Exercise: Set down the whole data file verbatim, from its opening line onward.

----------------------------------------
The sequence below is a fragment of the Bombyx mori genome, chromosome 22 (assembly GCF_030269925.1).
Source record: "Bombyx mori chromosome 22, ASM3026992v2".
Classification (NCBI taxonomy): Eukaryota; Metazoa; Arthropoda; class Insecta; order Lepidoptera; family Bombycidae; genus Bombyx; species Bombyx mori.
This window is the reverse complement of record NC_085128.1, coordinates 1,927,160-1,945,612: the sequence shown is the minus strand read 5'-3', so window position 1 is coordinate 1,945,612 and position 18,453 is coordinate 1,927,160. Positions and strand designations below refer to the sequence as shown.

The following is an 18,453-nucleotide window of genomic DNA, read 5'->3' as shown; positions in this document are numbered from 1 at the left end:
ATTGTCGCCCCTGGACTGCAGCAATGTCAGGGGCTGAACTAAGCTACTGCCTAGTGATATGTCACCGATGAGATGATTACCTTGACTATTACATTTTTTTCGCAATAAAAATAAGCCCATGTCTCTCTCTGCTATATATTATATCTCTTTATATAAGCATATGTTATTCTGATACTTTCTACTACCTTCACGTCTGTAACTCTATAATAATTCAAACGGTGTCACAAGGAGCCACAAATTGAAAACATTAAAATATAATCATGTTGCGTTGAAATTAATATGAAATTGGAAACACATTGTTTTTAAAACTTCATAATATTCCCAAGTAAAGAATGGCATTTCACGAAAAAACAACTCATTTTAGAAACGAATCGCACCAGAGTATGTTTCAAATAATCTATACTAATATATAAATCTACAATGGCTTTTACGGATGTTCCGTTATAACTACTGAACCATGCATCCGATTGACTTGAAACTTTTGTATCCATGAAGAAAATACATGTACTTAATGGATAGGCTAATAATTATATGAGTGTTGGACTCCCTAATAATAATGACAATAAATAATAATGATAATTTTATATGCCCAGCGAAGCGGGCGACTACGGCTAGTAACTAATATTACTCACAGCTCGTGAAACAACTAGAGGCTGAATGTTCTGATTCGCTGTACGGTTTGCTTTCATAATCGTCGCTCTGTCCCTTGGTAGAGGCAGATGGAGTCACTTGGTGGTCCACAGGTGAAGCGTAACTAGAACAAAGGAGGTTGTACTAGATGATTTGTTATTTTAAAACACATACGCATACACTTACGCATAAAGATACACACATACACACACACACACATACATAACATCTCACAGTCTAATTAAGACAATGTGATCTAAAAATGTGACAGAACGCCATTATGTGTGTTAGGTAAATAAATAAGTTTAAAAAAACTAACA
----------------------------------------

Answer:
The sequence below is a fragment of the Bombyx mori genome, chromosome 22 (assembly GCF_030269925.1).
Source record: "Bombyx mori chromosome 22, ASM3026992v2".
Classification (NCBI taxonomy): Eukaryota; Metazoa; Arthropoda; class Insecta; order Lepidoptera; family Bombycidae; genus Bombyx; species Bombyx mori.
This window is the reverse complement of record NC_085128.1, coordinates 1,927,160-1,945,612: the sequence shown is the minus strand read 5'-3', so window position 1 is coordinate 1,945,612 and position 18,453 is coordinate 1,927,160. Positions and strand designations below refer to the sequence as shown.

The following is an 18,453-nucleotide window of genomic DNA, read 5'->3' as shown; positions in this document are numbered from 1 at the left end:
ATTGTCGCCCCTGGACTGCAGCAATGTCAGGGGCTGAACTAAGCTACTGCCTAGTGATATGTCACCGATGAGATGATTACCTTGACTATTACATTTTTTTCGCAATAAAAATAAGCCCATGTCTCTCTCTGCTATATATTATATCTCTTTATATAAGCATATGTTATTCTGATACTTTCTACTACCTTCACGTCTGTAACTCTATAATAATTCAAACGGTGTCACAAGGAGCCACAAATTGAAAACATTAAAATATAATCATGTTGCGTTGAAATTAATATGAAATTGGAAACACATTGTTTTTAAAACTTCATAATATTCCCAAGTAAAGAATGGCATTTCACGAAAAAACAACTCATTTTAGAAACGAATCGCACCAGAGTATGTTTCAAATAATCTATACTAATATATAAATCTACAATGGCTTTTACGGATGTTCCGTTATAACTACTGAACCATGCATCCGATTGACTTGAAACTTTTGTATCCATGAAGAAAATACATGTACTTAATGGATAGGCTAATAATTATATGAGTGTTGGACTCCCTAATAATAATGACAATAAATAATAATGATAATTTTATATGCCCAGCGAAGCGGGCGACTACGGCTAGTAACTAATATTACTCACAGCTCGTGAAACAACTAGAGGCTGAATGTTCTGATTCGCTGTACGGTTTGCTTTCATAATCGTCGCTCTGTCCCTTGGTAGAGGCAGATGGAGTCACTTGGTGGTCCACAGGTGAAGCGTAACTAGAACAAAGGAGGTTGTACTAGATGATTTGTTATTTTAAAACACATACGCATACACTTACGCATAAAGATACACACATACACACACACACACATACATAACATCTCACAGTCTAATTAAGACAATGTGATCTAAAAATGTGACAGAACGCCATTATGTGTGTTAGGTAAATAAATAAGTTTAAAAAAACTAACA